Jon Fansmith: Yeah, it does seem like there's a, you know, and I guess everything's relative concerning the last year and a half, but a great degree of uncertainty about what fall may look like at a lot of campuses. And as we talk about reopening, as we talk about what Congress is doing and the fall, the other thing I've been spending a lot of time with that, a lot of my colleagues at ACE and, and other organizations have been spending a lot of time with is as we record this today, we and our partners have launched the website, which is an advocacy tool that we have put together based on feedback from our member institutions and working, like I said, in collaboration with a large number of other organizations, really to try and compel Congress to double the Pell grant to $13,000 maximum grant by the 50th anniversary of Pell, which is June of the next year.

So there are opportunities I talked about that reconciliation bill would be the ideal kind of vehicle to do something like doubling Pell on it and so we created this tool. We are sharing it all ACE members should have gotten an email about it by the time this podcast is live. We certainly encourage you to check it out and see the ways you, your campus, your students, your local communities can engage with it. It's really designed to help people outside of DC engage on the issue. You can submit stories, student stories to explain how Pell has impacted them and the importance of Pell to pursuing their education. There's a very helpful sort of easy tool that allows you to draft your own message, to contact Congress, your members of Congress. And again, that's this website that we just launched, they were very excited about. It's also very pretty, I'm not involved with the design stuff.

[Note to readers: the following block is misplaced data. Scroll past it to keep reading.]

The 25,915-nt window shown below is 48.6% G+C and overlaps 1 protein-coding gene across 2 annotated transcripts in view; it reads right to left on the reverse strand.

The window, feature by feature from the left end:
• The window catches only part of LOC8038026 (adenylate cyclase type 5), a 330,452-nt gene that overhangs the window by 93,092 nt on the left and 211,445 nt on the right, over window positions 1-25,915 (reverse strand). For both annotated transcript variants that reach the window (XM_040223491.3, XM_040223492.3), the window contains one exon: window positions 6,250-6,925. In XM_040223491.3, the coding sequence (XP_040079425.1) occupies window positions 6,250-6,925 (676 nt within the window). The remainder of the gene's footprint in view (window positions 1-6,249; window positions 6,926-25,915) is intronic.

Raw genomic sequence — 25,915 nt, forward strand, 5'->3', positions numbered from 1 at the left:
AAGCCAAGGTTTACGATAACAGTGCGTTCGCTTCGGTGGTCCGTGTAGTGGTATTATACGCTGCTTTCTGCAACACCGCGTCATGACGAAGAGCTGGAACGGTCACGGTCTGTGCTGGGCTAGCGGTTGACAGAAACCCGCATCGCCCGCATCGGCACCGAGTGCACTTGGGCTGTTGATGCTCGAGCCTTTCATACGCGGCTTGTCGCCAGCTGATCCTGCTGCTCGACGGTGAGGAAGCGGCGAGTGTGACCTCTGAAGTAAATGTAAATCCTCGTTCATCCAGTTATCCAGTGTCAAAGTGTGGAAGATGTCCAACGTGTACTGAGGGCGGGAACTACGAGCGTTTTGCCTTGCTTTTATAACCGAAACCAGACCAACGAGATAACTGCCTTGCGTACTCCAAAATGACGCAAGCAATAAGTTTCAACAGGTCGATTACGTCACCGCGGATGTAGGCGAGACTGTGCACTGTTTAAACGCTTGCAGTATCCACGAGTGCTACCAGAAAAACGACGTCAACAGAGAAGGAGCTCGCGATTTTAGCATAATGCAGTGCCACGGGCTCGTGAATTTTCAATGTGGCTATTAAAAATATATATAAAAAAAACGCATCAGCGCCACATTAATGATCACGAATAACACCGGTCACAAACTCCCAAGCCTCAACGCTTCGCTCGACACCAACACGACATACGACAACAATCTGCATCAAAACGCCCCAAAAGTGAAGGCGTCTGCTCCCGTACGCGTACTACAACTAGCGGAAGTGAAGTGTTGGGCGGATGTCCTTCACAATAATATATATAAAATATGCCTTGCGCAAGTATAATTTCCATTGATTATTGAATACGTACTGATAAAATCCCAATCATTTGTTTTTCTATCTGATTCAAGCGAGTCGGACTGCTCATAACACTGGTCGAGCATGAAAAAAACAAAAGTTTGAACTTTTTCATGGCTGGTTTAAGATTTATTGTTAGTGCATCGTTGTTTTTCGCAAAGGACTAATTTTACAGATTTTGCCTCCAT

Sarah Spreitzer: It is it looks really nice.

Jon Fansmith: It's very cool. Yeah. So...

Sarah Spreitzer: And whats the address Jon, what's the address for the website?

Jon Fansmith: It is and that's D-O-U-B-L-E P-E-L-L dot O-R-G.

Sarah Spreitzer: You know, I heard from a colleague this morning that they'd actually participated. They've gone to the contact Congress page and they'd submitted a note, their member of Congress.

Jon Fansmith: Yay!

Sarah Spreitzer: And that's such a great thing to do in August. Cause you know, August is usually the time when members are returned home. They're at state and county fairs and they're meeting with constituents. So now's a great time to kind of check out that website so that if you do run into your Senator in your whole grocery store on your campus, you'll have your talking points ready to talk about doubling Pell.

Jon Fansmith: That's exactly right. And, and we're not necessarily encouraging you to linger around grocery stores with talking points, but if that happens to be what you find fun, like there's worse ways to spend your time, right?